The “Most Recent Award Year” indicated for a project is the year of the project’s newest funding cycle. In some cases, the project has been funded for multiple years prior to what is indicated by the Most Recent Award Year. You can view all instances of funding for the project in NIH RePORTER by clicking on the linked grant number in a project detail page or the RePORTER link in the “Related NIEHS-Funded Study Projects” section of a study population detail page.

  5. How do I search the Epidemiology Resources search tool?

    You can search the Epidemiology Resources tool using a keyword or a filter search:

    Keyword Search:

    If you are interested in searching for a specific term, enter your search term into the Keyword search box. Performing a keyword search will return results where the specified text appears in the study population brief description and any of the specific descriptors available for the study populations or projects (e.g., Exposures, Health Outcomes, Lifestage of Participants, etc.) This will search the largest amount of information and may result in a greater number of results returned than a filter search.

    • Keyword search is not case sensitive.
    • Use an asterisk (*) in your search term or phrase to broaden your search by finding words that start with the same letters (e.g., asthma* will return results containing both Asthma or Asthmatic).
    • Use quotation marks to search for a phrase for more focused results (e.g., "breast cancer").
    • The keyword search does not search project abstracts. This is to avoid false positives.

    Filter Search

    If you are interested in narrowing results based on broad categories, use the Filter Search option by selecting checkboxes to filter results for your area of interest. Performing a filter search will return results where the specified filter term has been assigned to a study population or project. It will not search for occurrences of the term in additional text (e.g., Project Description, Abstract, Title, etc.)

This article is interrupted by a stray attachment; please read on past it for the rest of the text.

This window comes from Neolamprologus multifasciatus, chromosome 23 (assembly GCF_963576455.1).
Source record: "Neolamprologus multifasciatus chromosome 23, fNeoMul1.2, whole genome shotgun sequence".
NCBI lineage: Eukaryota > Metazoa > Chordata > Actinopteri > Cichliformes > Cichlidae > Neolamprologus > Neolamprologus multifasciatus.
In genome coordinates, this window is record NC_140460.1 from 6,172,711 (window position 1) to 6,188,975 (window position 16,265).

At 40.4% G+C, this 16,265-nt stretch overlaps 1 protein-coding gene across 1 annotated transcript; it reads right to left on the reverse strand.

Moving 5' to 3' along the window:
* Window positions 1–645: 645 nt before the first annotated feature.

• Checkboxes within a group have an "OR" relationship. For example, you could select both Metals and Pesticides in the Exposures group, to find study populations or projectsrelating to either one or both terms.
    • Checkboxes in separate groups have an "AND" relationship. For example, you could select Metals in the Exposures group and Cancer in the Health Outcomes group to find study populations and projectswith a focus on both metals and cancer.
    • A filter value of “Not Specified” indicates that the more general filter is applicable, but a more detailed descriptor cannot be applied. For example, if a study population or projectis assigned the filter “Air Pollutants, Not Specified”, it studies effects of general air pollution without a focus on the specific pollutant, such as elemental carbon, or VOCs.
  6. How often is the Epidemiology Resources search tool updated?

    The database is planned to be updated on an annual basis starting in 2019. Each year we will invite study population principal investigators to review the information and provide updates. NIEHS will also continue to add newly funded study populations and projects to the tool. 

  7. Can I recommend study populations or projects to be included in the search tool?

    Yes. If you believe a study population or project should be added to the search tool, please send your recommendation to Toccara Chamberlain. NIEHS staff will review the request to determine if it should be included.